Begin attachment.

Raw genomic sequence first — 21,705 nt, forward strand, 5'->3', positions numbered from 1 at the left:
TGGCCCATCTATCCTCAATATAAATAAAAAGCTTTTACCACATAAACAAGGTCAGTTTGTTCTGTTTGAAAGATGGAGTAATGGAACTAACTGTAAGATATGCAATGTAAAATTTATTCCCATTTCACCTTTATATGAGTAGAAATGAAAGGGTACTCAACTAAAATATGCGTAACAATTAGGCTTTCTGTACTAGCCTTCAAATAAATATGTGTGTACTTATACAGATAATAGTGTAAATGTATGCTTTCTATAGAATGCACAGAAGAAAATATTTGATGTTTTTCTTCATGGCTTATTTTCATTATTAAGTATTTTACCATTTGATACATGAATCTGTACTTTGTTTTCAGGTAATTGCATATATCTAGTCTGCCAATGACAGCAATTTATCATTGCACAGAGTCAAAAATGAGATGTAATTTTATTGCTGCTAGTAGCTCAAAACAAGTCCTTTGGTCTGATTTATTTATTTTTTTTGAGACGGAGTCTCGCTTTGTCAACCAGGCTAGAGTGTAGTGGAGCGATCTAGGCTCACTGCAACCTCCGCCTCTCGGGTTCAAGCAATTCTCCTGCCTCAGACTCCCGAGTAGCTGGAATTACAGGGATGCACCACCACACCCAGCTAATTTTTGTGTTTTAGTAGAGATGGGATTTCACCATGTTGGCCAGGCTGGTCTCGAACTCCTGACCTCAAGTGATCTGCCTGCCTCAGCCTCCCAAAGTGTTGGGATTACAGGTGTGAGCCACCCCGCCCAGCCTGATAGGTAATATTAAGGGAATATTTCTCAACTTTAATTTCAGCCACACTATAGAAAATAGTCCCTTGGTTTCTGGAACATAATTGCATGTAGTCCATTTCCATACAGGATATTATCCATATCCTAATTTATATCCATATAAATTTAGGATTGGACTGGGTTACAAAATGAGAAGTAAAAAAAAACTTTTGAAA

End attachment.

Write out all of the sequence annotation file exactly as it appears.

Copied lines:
Raw genomic sequence first — 21,705 nt, forward strand, 5'->3', positions numbered from 1 at the left:
TGGCCCATCTATCCTCAATATAAATAAAAAGCTTTTACCACATAAACAAGGTCAGTTTGTTCTGTTTGAAAGATGGAGTAATGGAACTAACTGTAAGATATGCAATGTAAAATTTATTCCCATTTCACCTTTATATGAGTAGAAATGAAAGGGTACTCAACTAAAATATGCGTAACAATTAGGCTTTCTGTACTAGCCTTCAAATAAATATGTGTGTACTTATACAGATAATAGTGTAAATGTATGCTTTCTATAGAATGCACAGAAGAAAATATTTGATGTTTTTCTTCATGGCTTATTTTCATTATTAAGTATTTTACCATTTGATACATGAATCTGTACTTTGTTTTCAGGTAATTGCATATATCTAGTCTGCCAATGACAGCAATTTATCATTGCACAGAGTCAAAAATGAGATGTAATTTTATTGCTGCTAGTAGCTCAAAACAAGTCCTTTGGTCTGATTTATTTATTTTTTTTGAGACGGAGTCTCGCTTTGTCAACCAGGCTAGAGTGTAGTGGAGCGATCTAGGCTCACTGCAACCTCCGCCTCTCGGGTTCAAGCAATTCTCCTGCCTCAGACTCCCGAGTAGCTGGAATTACAGGGATGCACCACCACACCCAGCTAATTTTTGTGTTTTAGTAGAGATGGGATTTCACCATGTTGGCCAGGCTGGTCTCGAACTCCTGACCTCAAGTGATCTGCCTGCCTCAGCCTCCCAAAGTGTTGGGATTACAGGTGTGAGCCACCCCGCCCAGCCTGATAGGTAATATTAAGGGAATATTTCTCAACTTTAATTTCAGCCACACTATAGAAAATAGTCCCTTGGTTTCTGGAACATAATTGCATGTAGTCCATTTCCATACAGGATATTATCCATATCCTAATTTATATCCATATAAATTTAGGATTGGACTGGGTTACAAAATGAGAAGTAAAAAAAAACTTTTGAAA